For new bookkeepers it can be hard to get some practical accounts experience. You can’t get a job without practical experience and you can’t get practical experience without a job. It can be a bit of a catch 22, right?
You may find another bookkeeper who is willing to take you on without experience, but it can be time-intensive to train someone. A lot of existing bookkeepers need to find someone who can hit the ground running.
We all have gaps in our knowledge, even those of us who have been doing this for years. The following advice is for those who are fairly confident in their ability to do a good job.
What’s a new bookkeeper to do?
I’m a little bit loathe to suggest what I’m about to say, because I’m always on about bookkeepers valuing what they do and charging what they’re worth. But in this situation, I think it can be useful for a bookkeeper to consider volunteering their services for free or for a very low rate.
In my head I hear a collective gasp from bookkeepers around the world. This profession has long been undervalued and many people have been working hard to raise the profile of bookkeepers.
But gaining practical work experience is a form of education and is crucial for the industry. You don’t typically get paid to learn, i.e. if you were attending classes. This is just another form of that.
The potential is that you may get some actual paying clients at the end of it. If you do this right you will have work stories to tell about how you helped this client with this and that client with that, when next selling your services.
You could also have that client’s accountant as a potential source of referrals if they’re happy with your work.
The rules of the game
There are some very strict criteria that I would agree on with a client if you choose to do this.
- Set a strict time limit for how long you will do it for. That might be the duration of a project like tidying a messy Xero file or getting GST returns up to date, or 2-3 months perhaps for regular bookkeeping work.
- Be very clear about why you are offering to work for free and what you need to accomplish as a result of doing so. Is there anything you expect from them in return?
- Be clear and upfront about what will happen next once your free time is up. Will the client take it on themselves? Will you then be offering them your services in a paid capacity?
- Don’t take on more than you can handle, or more than you have capacity for. You need to be confident in your ability to deliver a great service. You want to create raving fans and not a bigger mess so if ever you feel that you’ve got in out of your depth, make that known right way. You can ask for help from other more experienced bookkeepers or from their accountant.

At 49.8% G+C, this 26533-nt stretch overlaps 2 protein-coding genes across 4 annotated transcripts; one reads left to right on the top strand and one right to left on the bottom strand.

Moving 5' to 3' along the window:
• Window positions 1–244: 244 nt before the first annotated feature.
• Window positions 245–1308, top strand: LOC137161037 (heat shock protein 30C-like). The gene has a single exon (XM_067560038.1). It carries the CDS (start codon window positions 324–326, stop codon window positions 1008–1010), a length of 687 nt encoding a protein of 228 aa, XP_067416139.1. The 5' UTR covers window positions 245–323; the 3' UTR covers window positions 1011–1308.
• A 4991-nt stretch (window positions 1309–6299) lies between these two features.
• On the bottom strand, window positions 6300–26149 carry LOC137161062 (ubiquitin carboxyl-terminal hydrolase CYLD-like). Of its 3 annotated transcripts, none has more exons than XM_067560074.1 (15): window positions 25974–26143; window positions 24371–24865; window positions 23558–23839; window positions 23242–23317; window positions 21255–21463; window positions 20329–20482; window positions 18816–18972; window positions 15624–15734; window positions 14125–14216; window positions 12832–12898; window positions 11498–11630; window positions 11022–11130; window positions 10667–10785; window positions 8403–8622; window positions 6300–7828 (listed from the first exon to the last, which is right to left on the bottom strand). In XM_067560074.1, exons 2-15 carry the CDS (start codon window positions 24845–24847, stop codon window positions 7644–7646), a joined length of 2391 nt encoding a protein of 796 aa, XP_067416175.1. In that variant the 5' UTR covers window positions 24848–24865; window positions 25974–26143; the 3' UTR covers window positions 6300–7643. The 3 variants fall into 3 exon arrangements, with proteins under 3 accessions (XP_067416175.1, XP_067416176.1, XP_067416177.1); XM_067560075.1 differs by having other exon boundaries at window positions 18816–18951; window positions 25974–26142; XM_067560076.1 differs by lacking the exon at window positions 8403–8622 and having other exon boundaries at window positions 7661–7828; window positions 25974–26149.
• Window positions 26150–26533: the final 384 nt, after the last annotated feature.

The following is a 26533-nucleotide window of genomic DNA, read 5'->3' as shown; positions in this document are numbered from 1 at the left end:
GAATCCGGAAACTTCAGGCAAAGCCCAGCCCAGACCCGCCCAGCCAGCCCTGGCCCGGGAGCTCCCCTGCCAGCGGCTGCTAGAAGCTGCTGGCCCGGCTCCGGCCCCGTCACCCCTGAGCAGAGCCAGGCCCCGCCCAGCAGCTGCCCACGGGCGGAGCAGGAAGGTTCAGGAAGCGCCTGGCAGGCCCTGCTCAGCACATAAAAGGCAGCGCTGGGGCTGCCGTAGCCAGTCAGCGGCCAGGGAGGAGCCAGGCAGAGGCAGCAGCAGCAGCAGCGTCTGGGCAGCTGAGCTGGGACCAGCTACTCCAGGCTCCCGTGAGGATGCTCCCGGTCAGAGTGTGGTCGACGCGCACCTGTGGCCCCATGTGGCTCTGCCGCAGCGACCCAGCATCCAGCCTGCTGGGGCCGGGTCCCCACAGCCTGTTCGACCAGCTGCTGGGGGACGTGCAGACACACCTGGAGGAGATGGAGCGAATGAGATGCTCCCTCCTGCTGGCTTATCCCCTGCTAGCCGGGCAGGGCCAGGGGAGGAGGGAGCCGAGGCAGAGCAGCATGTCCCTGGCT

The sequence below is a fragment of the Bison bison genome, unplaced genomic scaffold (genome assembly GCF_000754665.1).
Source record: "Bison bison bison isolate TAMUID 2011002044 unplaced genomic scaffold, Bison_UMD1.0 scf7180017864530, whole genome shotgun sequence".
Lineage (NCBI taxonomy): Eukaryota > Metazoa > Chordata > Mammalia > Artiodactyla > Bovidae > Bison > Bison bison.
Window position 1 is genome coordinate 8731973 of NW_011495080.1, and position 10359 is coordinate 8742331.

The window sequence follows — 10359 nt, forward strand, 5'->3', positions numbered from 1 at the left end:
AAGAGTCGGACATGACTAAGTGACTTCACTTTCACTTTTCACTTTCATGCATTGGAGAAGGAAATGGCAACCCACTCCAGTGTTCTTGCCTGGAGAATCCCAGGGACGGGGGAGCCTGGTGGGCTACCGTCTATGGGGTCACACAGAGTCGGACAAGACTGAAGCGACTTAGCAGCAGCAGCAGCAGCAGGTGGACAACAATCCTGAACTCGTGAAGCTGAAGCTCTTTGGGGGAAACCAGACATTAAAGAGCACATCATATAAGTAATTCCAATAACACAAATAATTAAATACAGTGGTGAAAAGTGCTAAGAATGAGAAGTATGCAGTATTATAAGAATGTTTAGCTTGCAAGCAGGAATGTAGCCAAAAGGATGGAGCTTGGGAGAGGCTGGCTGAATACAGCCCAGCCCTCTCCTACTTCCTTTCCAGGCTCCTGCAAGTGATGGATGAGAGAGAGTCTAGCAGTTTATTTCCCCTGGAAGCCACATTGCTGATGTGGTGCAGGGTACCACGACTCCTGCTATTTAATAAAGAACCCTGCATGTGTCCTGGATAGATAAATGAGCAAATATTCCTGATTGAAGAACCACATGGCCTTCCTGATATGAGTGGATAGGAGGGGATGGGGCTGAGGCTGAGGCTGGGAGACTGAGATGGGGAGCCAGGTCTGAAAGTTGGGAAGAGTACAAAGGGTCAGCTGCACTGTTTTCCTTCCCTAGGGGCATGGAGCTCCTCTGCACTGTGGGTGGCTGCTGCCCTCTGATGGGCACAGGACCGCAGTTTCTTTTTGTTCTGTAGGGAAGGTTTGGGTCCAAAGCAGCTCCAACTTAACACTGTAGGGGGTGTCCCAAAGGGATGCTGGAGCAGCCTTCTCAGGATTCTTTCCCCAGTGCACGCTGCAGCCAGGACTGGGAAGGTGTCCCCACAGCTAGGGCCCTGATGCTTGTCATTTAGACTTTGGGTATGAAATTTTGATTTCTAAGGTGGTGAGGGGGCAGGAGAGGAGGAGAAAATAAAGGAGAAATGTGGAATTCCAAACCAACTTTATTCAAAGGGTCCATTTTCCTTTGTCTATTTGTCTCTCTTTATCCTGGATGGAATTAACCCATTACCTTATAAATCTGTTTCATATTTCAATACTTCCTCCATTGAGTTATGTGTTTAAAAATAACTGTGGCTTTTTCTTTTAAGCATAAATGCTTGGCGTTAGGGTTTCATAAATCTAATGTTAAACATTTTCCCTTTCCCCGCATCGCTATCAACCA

- Always offer great value and be very respectful. They are doing you a favour as much as you are doing them a favour.
How do you find people who will work with you?
You need to get the word out. Tell everyone you talk to. Below is a suggested list. Some may work, some may not, but you’ve nothing to lose for trying.
- The first place to start is your personal network – friends and family, school and kindy networks, neighbours, etc.
- Put something on your personal Facebook page.
- Try your local social groups – do you have a local Facebook community pages? Don’t forget Neighbourly.
- There are a quite a few business groups on Facebook. There is etiquette around posting in groups so be mindful of that. But I know of at least one group that is full of very small businesses with not much money to spend, and with not much knowledge or experience with accounts.
- Meetup groups – again, several Meetup groups exist for start-ups, small businesses etc. These people are often trying to do their own bookkeeping with little knowledge of what they should be doing. You can help them.
- Supermarket notice boards might seem old school and but it’s another potential way for people to see your message. Try to create a captivating notice that stands out from the rest.
Maybe someone knows their Xero or MYOB file needs to be tidied up but doesn’t know how to go about it and doesn’t think they can afford a bookkeeper or is worried about money.
Maybe someone would appreciate some help getting them back on track with their accounts but doesn’t know who to approach or where to start.
Don’t be afraid to share your story and what you’ve got to offer. Someone may resonate with what you’re trying to do, need your help and be prepared to work with you.
People do business with people they know, like and trust, so be likeable and trustworthy.
It may be helpful if you knew what type of client you feel you could help the most, or who you would most like to work with. Is there a certain type of client that you feel you can add particular value to? For example, do you have an affinity for tradespeople, or service-based businesses?
I want to reiterate at this point, that anything you offer at a reduced rate or for free is only for a limited time. Be very clear about expectations.
There is a shortage of skilled, experienced bookkeepers and the demand for bookkeepers, from my personal observation, is growing.
Good luck! This is the start of what can be a very rewarding and enjoyable career.